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The day has finally arrived for former Boston Red Sox slugger David Ortiz. Earlier this year, “Big Papi” was inducted into the team’s Hall of Fame. He enjoyed a little ceremony at Fenway Park with fellow inductees Rich Gedman and Dan Duquette. Others inducted were the late Bill Dinneen and Manny Ramirez, who had a scheduling conflict and couldn’t attend.

On Sunday, Ortiz hits the big stage as he’s officially inducted into the Baseball Hall of Fame. Ortiz and his friends and family spent the weekend in Cooperstown, New York, the home of the Hall of Fame. Why is Cooperstown home to baseball’s Hall?

Cooperstown has been the home of the Hall of Fame since 1939

Hall of Fame Class of 2022 Inductee David Ortiz greets fans during a parade at the National Baseball Hall of Fame in Cooperstown, New York, on July 23, 2023. | Billie Weiss/Boston Red Sox/Getty Images.

The reason baseball’s Hall sits in Cooperstown may actually be a mistake.

It’s there because of the thought Abner Doubleday founded the game there in 1839. After some extensive research, however, it’s believed that’s not the case. According to Baseball Reference, Doubleday never claimed he invented the sport, and the legend was based on one man’s story.

Baseball Reference stated Al Spalding, a former player and sporting goods manufacturer, formed a committee, concluding Doubleday founded the sport.

Spalding organized a panel in 1907, the Mills Commission. The panel consisted of Spalding, two United States Senators, two other former National League presidents, and two other former stars turned sporting goods entrepreneurs.

The final report entailed three sections: a summary written by Spalding of the panel’s findings, a letter by John M. Ward supporting the panel, and a dissenting opinion by Henry Chadwick. The research methods were, at best, dubious.

Spalding’s summary concluded that baseball had been invented by Doubleday in Cooperstown in 1839; that Doubleday had invented the word baseball, designed the diamond, indicated fielder positions, wrote down the rules and the field regulations. However, no written records from 1839 or the 1840s have ever been found to corroborate these claims, nor could Doubleday be questioned because he died in 1893.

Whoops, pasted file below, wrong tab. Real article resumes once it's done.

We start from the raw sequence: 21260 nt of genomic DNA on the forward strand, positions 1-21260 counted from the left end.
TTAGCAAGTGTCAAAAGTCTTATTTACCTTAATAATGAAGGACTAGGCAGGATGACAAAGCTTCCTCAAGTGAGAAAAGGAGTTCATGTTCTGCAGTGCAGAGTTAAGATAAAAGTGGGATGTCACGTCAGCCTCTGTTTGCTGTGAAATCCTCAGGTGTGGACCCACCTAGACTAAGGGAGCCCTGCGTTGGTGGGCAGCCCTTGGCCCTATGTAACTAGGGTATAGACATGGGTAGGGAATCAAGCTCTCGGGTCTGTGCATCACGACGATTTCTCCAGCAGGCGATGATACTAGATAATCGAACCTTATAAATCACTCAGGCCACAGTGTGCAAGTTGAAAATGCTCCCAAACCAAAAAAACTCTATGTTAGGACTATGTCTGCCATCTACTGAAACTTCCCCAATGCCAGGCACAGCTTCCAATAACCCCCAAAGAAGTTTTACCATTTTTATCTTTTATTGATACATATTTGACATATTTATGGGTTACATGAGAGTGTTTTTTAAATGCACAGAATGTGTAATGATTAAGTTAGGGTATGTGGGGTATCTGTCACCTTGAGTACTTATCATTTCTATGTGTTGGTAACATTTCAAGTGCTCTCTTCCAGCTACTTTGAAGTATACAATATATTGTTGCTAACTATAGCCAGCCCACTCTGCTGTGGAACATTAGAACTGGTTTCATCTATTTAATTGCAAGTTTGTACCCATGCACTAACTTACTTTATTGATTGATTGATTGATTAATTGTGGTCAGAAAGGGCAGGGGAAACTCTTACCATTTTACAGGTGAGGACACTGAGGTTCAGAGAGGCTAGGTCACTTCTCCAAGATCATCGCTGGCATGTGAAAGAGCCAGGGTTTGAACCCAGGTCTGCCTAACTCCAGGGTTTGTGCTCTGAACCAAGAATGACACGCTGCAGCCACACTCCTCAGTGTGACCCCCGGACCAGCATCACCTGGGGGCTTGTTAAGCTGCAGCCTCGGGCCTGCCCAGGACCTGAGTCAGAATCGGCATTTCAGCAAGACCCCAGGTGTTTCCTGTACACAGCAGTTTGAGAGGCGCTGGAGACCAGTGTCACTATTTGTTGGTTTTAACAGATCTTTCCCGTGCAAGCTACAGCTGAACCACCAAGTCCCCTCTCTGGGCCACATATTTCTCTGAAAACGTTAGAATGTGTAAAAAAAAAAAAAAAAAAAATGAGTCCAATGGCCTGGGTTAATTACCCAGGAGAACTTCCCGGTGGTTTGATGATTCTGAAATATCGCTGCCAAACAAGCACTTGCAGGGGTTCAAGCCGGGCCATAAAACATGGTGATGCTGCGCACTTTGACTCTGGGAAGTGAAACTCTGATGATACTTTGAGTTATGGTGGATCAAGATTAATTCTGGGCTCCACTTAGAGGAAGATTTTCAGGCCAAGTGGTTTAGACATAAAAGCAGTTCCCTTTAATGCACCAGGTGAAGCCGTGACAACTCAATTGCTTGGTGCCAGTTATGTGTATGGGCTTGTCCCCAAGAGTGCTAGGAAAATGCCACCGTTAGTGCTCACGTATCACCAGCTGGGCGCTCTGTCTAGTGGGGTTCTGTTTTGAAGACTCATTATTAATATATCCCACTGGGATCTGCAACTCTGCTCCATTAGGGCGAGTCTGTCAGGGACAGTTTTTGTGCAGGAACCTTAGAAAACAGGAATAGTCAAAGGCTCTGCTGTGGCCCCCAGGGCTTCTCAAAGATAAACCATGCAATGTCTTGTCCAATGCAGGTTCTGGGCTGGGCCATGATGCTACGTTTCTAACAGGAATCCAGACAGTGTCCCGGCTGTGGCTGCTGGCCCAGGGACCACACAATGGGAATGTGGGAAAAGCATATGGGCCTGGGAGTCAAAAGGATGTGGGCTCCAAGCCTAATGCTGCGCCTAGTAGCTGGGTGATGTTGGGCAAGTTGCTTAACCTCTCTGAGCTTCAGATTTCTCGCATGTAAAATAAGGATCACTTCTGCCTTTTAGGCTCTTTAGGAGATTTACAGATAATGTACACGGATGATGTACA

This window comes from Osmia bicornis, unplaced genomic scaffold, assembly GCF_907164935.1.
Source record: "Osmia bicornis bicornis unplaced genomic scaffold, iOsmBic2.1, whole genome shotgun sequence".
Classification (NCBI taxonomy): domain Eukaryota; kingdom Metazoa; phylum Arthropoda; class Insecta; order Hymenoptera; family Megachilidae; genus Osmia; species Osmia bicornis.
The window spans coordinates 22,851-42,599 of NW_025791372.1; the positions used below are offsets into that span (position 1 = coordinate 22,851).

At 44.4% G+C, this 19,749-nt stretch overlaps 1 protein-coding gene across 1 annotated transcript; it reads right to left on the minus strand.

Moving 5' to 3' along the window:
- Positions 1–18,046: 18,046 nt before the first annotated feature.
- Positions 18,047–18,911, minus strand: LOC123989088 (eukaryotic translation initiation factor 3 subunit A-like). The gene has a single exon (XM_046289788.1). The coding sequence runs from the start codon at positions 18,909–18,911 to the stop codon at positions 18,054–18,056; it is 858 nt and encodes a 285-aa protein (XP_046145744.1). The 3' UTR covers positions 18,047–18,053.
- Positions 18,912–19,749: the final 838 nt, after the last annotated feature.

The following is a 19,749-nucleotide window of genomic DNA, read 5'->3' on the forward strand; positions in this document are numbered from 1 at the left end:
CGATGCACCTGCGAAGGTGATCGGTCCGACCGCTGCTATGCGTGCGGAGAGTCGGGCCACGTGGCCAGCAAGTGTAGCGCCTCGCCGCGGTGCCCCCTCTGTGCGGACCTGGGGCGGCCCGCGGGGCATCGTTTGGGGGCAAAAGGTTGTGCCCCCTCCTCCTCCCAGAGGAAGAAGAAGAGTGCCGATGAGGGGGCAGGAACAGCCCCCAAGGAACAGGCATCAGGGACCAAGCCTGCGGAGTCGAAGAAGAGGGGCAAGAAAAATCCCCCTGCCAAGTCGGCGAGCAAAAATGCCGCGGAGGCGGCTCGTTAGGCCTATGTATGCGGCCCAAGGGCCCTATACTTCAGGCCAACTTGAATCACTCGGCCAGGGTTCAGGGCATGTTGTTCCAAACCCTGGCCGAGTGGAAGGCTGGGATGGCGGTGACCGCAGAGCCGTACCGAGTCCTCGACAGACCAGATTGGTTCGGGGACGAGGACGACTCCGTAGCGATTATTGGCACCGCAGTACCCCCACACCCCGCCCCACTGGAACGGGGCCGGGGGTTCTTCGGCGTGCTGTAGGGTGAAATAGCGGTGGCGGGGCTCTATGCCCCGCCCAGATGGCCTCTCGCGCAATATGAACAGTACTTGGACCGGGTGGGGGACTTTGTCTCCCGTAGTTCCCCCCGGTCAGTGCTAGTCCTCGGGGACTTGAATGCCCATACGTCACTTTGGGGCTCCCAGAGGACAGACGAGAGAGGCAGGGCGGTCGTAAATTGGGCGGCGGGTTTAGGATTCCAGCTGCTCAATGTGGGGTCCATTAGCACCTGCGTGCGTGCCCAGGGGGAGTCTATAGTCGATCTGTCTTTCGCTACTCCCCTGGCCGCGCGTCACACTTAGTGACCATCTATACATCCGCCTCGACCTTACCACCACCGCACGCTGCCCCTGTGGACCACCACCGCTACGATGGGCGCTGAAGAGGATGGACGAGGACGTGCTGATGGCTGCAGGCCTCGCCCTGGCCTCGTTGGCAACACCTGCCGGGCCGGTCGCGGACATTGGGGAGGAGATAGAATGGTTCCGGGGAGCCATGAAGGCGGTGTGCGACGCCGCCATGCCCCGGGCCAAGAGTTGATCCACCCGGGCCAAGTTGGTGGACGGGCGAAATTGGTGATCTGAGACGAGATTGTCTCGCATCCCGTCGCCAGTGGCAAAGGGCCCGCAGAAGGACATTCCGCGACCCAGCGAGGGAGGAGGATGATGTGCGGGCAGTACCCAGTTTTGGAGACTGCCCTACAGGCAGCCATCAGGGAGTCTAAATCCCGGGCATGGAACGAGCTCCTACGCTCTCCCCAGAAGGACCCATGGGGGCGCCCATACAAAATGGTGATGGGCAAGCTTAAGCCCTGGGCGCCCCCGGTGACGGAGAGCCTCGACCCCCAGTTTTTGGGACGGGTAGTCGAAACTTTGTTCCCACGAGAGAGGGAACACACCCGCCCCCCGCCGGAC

Should the Hall be moved from Cooperstown?


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Back in 2016, Nathaniel Rakich of The Hardball Times wrote an interesting piece, suggesting the Hall move to New York City.

He cited no legitimate ties to Cooperstown, and then he added some practical reasons. He mentioned how the Hall struggled to attract visitors, suggesting location as the main reason. Rakich said in 2013, it brought in 260,000 visitors. He compared that to the Brooklyn Museum, which took in more than 500,000.

“The Hall of Fame does a disservice to fans — and to itself — by housing the most important artifacts of our national sport in a place where so few people can go to see them,” he wrote. “Instead, the museum ought to make its home in the capital of baseball, if not the capital of the world. The Hall of Fame needs to relocate to New York City.”

He said the Doubleday story is a “fabrication,” and baseball was born in the big cities.

“Baseball is a composite sketch of several 1800s bat-and-ball games, devised and honed in cities like Boston and Philadelphia,” he wrote. “But the version of the game that won out came from New York City. The first proper baseball team was the New York Knickerbockers, which defined many of the first rules for the sport.”

Rakich has a point, but Cooperstown has been the home of the Hall for 83 years. At least for this weekend, Ortiz and the other inductees are spending their time in Cooperstown.

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